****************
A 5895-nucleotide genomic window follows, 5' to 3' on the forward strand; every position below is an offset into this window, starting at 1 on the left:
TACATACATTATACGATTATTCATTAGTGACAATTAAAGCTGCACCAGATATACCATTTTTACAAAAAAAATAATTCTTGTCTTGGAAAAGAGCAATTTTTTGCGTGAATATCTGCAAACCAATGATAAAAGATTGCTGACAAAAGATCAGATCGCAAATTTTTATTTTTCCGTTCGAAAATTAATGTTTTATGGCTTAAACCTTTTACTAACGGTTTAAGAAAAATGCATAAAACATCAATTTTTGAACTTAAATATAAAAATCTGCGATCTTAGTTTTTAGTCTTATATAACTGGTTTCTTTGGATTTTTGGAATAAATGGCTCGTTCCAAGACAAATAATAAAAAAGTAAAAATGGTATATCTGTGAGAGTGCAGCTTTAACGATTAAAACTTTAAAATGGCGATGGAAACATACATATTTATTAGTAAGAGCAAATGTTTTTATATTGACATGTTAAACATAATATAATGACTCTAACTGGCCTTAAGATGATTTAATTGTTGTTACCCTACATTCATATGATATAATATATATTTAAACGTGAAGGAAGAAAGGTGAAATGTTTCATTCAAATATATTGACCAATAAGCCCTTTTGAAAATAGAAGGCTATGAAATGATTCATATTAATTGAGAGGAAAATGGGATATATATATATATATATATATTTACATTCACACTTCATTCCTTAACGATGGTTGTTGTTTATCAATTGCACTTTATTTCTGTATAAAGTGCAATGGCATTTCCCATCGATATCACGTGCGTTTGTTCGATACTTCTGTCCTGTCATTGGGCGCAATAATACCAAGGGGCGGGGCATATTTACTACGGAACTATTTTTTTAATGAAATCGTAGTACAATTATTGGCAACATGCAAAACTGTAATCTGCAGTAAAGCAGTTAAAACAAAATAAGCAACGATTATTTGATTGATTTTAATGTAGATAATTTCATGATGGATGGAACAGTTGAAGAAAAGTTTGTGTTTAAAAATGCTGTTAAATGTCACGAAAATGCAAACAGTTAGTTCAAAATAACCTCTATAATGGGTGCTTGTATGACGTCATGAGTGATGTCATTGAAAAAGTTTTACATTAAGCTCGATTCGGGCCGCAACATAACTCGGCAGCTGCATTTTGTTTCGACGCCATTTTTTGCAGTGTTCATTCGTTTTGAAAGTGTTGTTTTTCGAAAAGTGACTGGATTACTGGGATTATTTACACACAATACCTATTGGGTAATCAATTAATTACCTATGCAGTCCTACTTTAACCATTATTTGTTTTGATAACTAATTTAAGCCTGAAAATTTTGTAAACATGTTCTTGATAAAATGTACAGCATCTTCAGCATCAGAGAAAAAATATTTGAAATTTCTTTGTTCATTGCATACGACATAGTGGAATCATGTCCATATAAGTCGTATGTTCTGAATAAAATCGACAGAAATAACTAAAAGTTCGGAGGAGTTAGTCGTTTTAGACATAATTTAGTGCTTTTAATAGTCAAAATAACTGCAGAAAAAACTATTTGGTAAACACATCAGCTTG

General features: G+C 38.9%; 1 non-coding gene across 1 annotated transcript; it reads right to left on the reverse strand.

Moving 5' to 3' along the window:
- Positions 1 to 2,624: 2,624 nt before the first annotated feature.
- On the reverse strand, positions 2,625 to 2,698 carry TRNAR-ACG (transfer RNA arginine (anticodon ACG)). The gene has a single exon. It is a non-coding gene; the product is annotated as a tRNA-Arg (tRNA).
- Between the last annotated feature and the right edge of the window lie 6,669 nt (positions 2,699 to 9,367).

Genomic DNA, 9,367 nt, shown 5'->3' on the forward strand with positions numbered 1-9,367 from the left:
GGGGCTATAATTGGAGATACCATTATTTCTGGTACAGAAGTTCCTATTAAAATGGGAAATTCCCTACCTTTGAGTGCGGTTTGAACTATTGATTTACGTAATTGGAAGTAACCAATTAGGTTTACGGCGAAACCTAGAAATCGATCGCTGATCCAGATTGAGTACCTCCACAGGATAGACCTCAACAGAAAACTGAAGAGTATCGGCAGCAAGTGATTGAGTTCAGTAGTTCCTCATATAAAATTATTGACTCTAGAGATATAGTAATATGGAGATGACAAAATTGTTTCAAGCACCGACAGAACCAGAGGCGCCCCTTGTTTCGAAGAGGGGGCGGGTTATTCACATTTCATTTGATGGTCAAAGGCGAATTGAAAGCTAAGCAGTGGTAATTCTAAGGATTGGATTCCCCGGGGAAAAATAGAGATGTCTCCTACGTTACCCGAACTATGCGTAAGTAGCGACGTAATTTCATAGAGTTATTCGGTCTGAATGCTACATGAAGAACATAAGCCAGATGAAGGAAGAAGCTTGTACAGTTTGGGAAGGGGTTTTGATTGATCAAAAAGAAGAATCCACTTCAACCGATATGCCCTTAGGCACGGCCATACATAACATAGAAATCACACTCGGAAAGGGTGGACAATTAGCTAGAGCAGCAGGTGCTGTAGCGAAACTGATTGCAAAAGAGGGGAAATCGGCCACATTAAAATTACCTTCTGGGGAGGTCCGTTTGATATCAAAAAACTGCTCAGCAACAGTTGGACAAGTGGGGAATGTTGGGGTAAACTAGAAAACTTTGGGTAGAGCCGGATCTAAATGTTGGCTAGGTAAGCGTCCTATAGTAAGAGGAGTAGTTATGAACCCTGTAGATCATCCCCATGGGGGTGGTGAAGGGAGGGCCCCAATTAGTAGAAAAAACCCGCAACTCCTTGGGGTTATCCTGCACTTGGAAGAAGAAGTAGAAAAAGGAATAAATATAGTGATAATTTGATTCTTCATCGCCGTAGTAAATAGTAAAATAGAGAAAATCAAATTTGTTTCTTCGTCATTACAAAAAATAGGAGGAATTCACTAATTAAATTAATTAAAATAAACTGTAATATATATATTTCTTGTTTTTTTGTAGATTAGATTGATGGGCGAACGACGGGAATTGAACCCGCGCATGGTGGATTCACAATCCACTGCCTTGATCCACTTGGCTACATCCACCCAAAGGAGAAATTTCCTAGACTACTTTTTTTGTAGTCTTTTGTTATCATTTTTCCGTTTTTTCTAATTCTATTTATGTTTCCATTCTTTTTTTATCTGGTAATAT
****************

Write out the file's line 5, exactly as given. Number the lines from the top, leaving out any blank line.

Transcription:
- Positions 1 to 2,624: 2,624 nt before the first annotated feature.